Female graves also often contain the remains of a distaff and spindle, suggesting that the tools for spinning were a constant companion, either tucked into a girdle or carried in a work bag at the hip. Other practical objects found worn at the belts of both men and women include knives, tweezers, shears, keys, and amulets.

Medieval purse trends

The use of bags and purses saw its first heyday in the Middle Ages. The English words for ‘bag’ and ‘purse’ are both first used in written texts circa 1225. Similarly, the Dutch ‘tas’ appears in the 1290s, along with its variants including the German ‘tasche’ and Old Norse ‘taska’. This may have something to do with the purse becoming a fashion item throughout Europe during this period for both men and women. 

Clothes were incredibly important to much of European medieval society, with many fabrics and styles protected by sumptuary laws. Purses became part of this culture of display. This is reflected in the fiction of the period: in Chaucer’s Canterbury Tales, a group of English guildsmen wear expensive silver girdles and pouches, implying they are dressing above their social class. This is in addition to objects carried at the belt: knives and daggers were “worn prominently as costume fittings because men’s tight- fitting tunics were shown off by low-slung belts”.[2]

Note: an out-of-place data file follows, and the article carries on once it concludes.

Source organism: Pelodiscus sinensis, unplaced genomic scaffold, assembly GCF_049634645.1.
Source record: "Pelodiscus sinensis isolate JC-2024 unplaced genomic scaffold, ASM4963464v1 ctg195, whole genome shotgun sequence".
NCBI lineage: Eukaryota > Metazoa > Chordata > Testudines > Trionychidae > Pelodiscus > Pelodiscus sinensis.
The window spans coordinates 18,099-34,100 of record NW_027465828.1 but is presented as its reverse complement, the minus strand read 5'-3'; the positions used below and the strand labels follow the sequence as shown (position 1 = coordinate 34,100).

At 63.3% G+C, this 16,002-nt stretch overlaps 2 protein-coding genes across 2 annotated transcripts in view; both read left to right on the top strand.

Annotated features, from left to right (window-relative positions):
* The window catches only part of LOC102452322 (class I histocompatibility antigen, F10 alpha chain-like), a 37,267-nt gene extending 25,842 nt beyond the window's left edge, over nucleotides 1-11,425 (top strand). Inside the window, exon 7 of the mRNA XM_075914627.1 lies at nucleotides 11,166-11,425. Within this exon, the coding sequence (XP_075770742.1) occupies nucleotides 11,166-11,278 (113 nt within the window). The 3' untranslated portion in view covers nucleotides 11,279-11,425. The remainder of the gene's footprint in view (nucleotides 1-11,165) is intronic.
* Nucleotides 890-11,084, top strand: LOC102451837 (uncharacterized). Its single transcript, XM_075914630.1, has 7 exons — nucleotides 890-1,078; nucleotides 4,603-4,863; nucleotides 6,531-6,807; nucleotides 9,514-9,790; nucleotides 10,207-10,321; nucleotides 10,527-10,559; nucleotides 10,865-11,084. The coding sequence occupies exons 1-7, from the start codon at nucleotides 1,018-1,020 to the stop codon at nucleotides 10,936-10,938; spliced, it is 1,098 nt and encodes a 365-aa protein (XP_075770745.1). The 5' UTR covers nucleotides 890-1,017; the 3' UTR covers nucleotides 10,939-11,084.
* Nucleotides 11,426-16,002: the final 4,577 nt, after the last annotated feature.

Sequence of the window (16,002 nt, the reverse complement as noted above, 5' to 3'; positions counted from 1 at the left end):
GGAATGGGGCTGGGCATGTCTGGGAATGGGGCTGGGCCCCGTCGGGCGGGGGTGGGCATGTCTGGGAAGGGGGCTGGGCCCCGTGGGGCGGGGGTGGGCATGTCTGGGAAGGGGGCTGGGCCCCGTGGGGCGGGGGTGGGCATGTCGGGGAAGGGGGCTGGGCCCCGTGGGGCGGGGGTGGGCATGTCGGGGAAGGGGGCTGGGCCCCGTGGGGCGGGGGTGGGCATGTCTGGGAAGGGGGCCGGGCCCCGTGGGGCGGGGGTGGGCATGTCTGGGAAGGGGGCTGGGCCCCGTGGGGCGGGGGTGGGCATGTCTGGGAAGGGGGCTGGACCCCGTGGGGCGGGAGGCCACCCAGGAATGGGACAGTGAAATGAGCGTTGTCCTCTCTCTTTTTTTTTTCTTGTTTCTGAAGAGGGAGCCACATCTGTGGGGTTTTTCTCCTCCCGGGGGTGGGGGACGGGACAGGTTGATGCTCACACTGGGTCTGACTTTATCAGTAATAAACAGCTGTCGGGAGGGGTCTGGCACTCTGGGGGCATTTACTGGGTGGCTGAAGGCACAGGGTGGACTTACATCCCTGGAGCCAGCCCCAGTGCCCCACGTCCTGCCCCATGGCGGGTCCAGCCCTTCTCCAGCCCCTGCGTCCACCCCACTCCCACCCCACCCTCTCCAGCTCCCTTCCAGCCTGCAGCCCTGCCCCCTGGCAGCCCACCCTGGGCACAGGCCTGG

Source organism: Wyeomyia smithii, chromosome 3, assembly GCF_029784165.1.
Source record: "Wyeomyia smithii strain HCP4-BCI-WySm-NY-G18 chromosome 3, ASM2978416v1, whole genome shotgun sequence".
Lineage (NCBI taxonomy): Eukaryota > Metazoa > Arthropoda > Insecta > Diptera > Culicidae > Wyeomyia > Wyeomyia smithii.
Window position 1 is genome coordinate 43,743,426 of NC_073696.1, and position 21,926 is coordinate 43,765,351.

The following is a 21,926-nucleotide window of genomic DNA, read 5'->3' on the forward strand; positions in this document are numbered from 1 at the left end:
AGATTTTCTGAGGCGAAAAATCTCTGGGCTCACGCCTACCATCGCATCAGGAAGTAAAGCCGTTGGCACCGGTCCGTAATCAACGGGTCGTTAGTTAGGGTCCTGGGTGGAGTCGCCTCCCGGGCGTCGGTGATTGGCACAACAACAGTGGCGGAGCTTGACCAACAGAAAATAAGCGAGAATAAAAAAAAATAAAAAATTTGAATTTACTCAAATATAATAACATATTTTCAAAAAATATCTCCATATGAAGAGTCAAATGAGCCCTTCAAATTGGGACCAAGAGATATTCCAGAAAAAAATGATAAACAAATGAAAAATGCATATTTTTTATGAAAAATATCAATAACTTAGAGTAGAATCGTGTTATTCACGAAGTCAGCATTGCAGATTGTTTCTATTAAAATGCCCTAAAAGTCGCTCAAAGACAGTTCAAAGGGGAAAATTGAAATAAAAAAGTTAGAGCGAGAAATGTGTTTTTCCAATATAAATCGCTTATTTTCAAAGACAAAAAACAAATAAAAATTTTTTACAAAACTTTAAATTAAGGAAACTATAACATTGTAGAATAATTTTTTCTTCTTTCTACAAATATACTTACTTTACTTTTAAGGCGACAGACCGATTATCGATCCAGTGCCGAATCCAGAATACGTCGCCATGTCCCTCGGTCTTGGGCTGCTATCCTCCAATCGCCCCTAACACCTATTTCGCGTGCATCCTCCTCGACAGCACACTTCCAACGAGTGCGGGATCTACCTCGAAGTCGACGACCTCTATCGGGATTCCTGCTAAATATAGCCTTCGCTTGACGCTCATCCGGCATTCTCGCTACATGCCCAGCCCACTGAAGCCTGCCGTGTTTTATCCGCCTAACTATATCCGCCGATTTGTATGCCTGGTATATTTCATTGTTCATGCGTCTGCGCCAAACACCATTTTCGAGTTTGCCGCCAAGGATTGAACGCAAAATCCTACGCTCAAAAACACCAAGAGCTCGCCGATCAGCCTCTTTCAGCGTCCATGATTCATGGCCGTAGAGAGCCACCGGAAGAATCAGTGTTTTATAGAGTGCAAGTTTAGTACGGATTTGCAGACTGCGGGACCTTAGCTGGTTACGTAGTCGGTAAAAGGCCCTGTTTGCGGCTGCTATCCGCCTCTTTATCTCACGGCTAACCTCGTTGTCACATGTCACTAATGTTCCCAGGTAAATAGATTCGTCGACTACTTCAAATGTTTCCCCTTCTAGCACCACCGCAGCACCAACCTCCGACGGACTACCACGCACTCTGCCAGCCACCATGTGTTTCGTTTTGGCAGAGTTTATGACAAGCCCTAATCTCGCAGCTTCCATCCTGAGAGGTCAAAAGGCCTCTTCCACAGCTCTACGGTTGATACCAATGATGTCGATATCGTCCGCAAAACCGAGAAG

Girdle purses were used by both men and women to carry personal items such as money, keys, combs, ear-scoops, and dice, and surviving examples are often highly-decorated. With a society increasingly on the move, whether for trade, pilgrimage or Crusade, there are also many surviving examples of bags made for travel, from relic bags to merchant pouches. These can be found all over Europe during this time, as pilgrims, merchants, and crusaders alike began travelling further on a more regular basis.